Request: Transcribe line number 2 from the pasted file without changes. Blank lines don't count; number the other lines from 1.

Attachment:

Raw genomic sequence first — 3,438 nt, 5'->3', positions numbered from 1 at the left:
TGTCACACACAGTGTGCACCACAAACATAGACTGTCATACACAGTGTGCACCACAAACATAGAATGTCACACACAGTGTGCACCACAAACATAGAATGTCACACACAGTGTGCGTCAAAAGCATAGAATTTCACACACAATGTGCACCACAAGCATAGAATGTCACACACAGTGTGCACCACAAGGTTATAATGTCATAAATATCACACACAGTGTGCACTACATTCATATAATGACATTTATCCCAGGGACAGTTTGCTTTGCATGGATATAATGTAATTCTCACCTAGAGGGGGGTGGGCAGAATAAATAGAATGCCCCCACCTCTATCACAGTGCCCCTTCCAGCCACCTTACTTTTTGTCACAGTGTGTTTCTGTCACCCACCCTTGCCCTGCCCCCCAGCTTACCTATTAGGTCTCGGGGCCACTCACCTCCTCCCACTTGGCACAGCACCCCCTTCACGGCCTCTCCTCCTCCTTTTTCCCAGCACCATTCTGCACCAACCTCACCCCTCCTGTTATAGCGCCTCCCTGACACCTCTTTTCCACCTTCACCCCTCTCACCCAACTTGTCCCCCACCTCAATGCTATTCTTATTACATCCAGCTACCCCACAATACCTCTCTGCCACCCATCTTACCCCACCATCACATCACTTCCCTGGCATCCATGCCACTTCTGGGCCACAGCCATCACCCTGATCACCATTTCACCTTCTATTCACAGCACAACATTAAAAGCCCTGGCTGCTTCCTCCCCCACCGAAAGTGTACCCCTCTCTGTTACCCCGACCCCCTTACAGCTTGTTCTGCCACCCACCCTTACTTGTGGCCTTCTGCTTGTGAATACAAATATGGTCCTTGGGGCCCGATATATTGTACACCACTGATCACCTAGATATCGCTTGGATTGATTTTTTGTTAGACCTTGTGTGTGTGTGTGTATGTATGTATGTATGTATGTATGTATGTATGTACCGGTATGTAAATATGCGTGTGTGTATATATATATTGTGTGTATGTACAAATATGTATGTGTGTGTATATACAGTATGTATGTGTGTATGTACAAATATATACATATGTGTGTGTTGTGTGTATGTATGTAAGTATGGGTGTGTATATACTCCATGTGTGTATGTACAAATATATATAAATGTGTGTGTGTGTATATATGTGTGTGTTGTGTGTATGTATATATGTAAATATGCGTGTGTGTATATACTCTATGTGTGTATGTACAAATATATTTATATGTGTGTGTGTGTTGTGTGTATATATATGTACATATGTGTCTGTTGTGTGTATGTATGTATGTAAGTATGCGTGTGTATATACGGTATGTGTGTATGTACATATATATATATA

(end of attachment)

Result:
TGTCACACACAGTGTGCACCACAAACATAGACTGTCATACACAGTGTGCACCACAAACATAGAATGTCACACACAGTGTGCACCACAAACATAGAATGTCACACACAGTGTGCGTCAAAAGCATAGAATTTCACACACAATGTGCACCACAAGCATAGAATGTCACACACAGTGTGCACCACAAGGTTATAATGTCATAAATATCACACACAGTGTGCACTACATTCATATAATGACATTTATCCCAGGGACAGTTTGCTTTGCATGGATATAATGTAATTCTCACCTAGAGGGGGGTGGGCAGAATAAATAGAATGCCCCCACCTCTATCACAGTGCCCCTTCCAGCCACCTTACTTTTTGTCACAGTGTGTTTCTGTCACCCACCCTTGCCCTGCCCCCCAGCTTACCTATTAGGTCTCGGGGCCACTCACCTCCTCCCACTTGGCACAGCACCCCCTTCACGGCCTCTCCTCCTCCTTTTTCCCAGCACCATTCTGCACCAACCTCACCCCTCCTGTTATAGCGCCTCCCTGACACCTCTTTTCCACCTTCACCCCTCTCACCCAACTTGTCCCCCACCTCAATGCTATTCTTATTACATCCAGCTACCCCACAATACCTCTCTGCCACCCATCTTACCCCACCATCACATCACTTCCCTGGCATCCATGCCACTTCTGGGCCACAGCCATCACCCTGATCACCATTTCACCTTCTATTCACAGCACAACATTAAAAGCCCTGGCTGCTTCCTCCCCCACCGAAAGTGTACCCCTCTCTGTTACCCCGACCCCCTTACAGCTTGTTCTGCCACCCACCCTTACTTGTGGCCTTCTGCTTGTGAATACAAATATGGTCCTTGGGGCCCGATATATTGTACACCACTGATCACCTAGATATCGCTTGGATTGATTTTTTGTTAGACCTTGTGTGTGTGTGTGTATGTATGTATGTATGTATGTATGTATGTATGTACCGGTATGTAAATATGCGTGTGTGTATATATATATTGTGTGTATGTACAAATATGTATGTGTGTGTATATACAGTATGTATGTGTGTATGTACAAATATATACATATGTGTGTGTTGTGTGTATGTATGTAAGTATGGGTGTGTATATACTCCATGTGTGTATGTACAAATATATATAAATGTGTGTGTGTGTATATATGTGTGTGTTGTGTGTATGTATATATGTAAATATGCGTGTGTGTATATACTCTATGTGTGTATGTACAAATATATTTATATGTGTGTGTGTGTTGTGTGTATATATATGTACATATGTGTCTGTTGTGTGTATGTATGTATGTAAGTATGCGTGTGTATATACGGTATGTGTGTATGTACATATATATATATA